Privacy v public disclosure – does the proposed public ownership register go too far?


The Federal Government is introducing a public register of beneficial ownership information to record who ultimately ‘owns, controls, and receives benefits’ from a company operating in Australia. The Government believes a public registry will reduce Australia’s vulnerability to money laundering and tax evasion.

What is beneficial ownership and why the need for Government action?

Beneficial ownership is defined as ‘any individual who owns through one or more shareholding more than 25 per cent of the issued capital in a company’.   The Government recognises that some three million regulated entities would incur regulatory and compliance costs under the proposals, including:

  • undertaking initial collection of beneficial ownership information (to the extent regulated entities do not have this information already) and provide it to regulators (if necessary); and
  • identifying and adding to the register, details of new beneficial owners.

The measures are intended to align Australia which is currently not highly ranked against international benchmarks (such as the United Kingdom, France and Singapore) for the collection and disclosure of beneficial ownership information.

Proposed changes

The Government has proposed that the first phase of implementation will focus on entities that are currently regulated by the Commonwealth and required to maintain registers of legal ownership and certain natural persons who meet threshold requirements. These entities include: proprietary companies; unlisted public companies; unlisted registered managed investment schemes (MIS); and unlisted corporate collective investment vehicles.

The Government’s intention is that the registers of beneficial ownership are to be accessible by the public, either through allowing interested parties to request a copy of the register from the regulated entity or requiring regulated entities to publish their registers online.

Enforcement and penalties

The Government proposes to introduce enforcement measures and penalties to enhance compliance with the beneficial ownership disclosure regime.  The Corporations Act 2001 (Cth) (Act) currently includes penalties for non-compliance for:

  • failure by a company or registered MIS to maintain a register of members pursuant to section 168 (30 penalty units);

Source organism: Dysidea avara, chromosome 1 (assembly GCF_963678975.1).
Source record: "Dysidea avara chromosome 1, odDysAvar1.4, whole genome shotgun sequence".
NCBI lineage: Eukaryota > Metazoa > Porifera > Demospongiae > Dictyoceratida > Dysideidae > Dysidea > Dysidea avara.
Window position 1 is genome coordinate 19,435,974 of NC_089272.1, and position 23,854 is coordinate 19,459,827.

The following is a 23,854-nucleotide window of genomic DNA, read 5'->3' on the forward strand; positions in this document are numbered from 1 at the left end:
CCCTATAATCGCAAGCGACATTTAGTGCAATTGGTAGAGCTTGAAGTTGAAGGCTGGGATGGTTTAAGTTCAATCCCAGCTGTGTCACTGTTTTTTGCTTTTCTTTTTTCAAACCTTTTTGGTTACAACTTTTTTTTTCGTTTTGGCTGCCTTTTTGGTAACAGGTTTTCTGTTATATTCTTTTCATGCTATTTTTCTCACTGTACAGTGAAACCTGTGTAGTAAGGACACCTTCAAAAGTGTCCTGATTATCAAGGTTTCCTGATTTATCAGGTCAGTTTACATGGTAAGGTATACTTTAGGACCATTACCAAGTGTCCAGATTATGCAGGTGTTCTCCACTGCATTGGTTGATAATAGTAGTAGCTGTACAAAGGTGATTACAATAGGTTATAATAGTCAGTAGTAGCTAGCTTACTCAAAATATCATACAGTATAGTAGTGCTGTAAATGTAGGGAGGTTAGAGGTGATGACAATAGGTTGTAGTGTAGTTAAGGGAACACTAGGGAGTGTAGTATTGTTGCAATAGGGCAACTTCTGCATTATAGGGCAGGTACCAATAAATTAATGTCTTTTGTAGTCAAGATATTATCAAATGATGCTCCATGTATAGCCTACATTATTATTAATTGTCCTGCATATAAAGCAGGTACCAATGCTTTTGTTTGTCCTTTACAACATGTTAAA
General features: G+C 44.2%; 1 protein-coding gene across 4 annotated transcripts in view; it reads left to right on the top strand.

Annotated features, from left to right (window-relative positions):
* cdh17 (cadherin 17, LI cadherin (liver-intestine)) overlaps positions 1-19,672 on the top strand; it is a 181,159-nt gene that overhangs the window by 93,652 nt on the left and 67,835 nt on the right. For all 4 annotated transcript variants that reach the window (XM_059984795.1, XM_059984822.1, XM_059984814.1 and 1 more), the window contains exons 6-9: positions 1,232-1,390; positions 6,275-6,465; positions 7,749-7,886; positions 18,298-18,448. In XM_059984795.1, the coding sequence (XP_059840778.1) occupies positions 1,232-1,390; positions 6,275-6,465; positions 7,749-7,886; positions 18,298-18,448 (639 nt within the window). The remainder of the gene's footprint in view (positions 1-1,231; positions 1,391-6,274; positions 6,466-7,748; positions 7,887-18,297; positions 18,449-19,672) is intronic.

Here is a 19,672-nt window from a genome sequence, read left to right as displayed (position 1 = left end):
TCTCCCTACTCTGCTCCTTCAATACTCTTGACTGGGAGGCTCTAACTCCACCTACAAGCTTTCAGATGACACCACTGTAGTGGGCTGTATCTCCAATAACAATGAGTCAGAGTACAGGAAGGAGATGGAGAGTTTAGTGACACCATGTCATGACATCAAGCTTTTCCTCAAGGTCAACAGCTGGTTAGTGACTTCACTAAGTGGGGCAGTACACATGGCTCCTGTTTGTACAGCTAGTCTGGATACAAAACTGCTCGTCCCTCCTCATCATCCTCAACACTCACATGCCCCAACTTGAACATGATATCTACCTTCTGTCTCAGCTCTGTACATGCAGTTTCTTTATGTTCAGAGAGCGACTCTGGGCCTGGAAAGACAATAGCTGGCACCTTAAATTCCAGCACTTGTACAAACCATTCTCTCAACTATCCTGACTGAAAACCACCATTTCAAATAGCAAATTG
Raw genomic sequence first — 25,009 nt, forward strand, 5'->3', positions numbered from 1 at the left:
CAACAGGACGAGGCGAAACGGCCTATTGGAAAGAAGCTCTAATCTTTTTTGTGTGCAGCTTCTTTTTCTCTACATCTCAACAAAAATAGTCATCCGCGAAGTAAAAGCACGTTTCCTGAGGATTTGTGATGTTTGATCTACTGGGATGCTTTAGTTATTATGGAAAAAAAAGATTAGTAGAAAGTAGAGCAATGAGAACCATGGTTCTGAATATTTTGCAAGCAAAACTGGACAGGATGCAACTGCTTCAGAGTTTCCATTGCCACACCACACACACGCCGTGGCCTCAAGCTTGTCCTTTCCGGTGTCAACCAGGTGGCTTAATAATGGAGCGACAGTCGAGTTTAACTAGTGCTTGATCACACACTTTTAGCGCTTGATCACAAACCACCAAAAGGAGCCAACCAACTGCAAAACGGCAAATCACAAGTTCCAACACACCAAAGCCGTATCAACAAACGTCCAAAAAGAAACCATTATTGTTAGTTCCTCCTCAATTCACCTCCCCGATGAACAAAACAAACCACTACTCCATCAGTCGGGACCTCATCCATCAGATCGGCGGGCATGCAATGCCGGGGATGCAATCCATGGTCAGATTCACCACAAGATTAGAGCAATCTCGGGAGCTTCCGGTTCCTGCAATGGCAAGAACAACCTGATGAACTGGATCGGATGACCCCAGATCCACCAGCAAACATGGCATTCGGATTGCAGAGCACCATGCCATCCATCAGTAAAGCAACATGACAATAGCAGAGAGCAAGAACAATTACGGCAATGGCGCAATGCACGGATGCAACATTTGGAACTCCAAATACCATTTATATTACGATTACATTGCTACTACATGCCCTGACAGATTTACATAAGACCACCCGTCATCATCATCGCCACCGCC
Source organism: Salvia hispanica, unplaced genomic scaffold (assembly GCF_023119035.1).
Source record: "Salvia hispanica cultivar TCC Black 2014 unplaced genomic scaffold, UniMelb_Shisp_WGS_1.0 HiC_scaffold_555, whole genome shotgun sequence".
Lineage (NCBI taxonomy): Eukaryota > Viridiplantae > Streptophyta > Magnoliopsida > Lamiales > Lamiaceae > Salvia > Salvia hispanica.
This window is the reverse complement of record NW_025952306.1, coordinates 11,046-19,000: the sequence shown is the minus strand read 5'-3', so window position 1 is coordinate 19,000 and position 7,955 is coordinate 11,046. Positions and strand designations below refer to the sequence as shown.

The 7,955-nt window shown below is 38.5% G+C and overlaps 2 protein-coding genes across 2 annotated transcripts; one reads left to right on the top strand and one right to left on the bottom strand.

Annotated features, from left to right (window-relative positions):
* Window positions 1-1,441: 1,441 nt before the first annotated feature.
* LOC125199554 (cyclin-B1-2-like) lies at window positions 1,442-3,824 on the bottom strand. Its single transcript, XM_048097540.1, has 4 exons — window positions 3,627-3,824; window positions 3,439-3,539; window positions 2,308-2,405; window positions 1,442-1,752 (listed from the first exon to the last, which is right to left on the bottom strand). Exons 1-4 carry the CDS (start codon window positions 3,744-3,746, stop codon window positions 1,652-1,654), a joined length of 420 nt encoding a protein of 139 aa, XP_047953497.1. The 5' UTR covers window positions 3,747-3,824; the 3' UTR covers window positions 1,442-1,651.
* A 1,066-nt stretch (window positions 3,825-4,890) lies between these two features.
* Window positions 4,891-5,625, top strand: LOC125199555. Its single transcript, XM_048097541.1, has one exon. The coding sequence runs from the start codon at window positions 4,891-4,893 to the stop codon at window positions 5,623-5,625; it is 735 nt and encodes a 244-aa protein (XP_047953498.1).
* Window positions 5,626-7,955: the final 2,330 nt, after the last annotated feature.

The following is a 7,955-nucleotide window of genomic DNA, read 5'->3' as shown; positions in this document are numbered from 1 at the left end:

• failure by a person to provide a substantial holding notice pursuant to section 671B (2 years’ imprisonment for fault-based offence and 60 penalty units for strict liability offence);
  • failure by a person to provide beneficial ownership information in response to a tracing notice (section 672B) (60 penalty units); and
  • failure by a listed company or a responsible entity for a listed registered MIS to maintain a register of beneficial ownership information received in response to a tracing notice (section 672DA) (20 to 30 penalty units depending on the specific obligation breached).

Under the proposed model a regulated entity may:

  • issue a notice to a person it suspects to be a beneficial owner, requesting the person provide beneficial ownership information to the entity;
  • issue a ‘warning notice’ to the person if the person does not respond to, or adequately address, a valid notice within a prescribed timeframe; and
  • if the person does not respond to, or adequately address, a valid warning notice within a prescribed timeframe, prevent the person from dealing in their interest by serving a notice of the restrictions to the person.

Next phase

Stakeholders are invited to submit their views on the proposed design of the first phase reform by 16 December 2022. The submission guidelines can be found here.

Check back in the next 6 months for another update regarding the reforms!


If you have any questions about this article, please get in touch with an author or any member of our Corporate & Commercial team.


This information and the contents of this publication, current as at the date of publication, is general in nature to offer assistance to Cornwalls’ clients, prospective clients and stakeholders, and is for reference purposes only. It does not constitute legal or financial advice. If you are concerned about any topic covered, we recommend that you seek your own specific legal and financial advice before taking any action.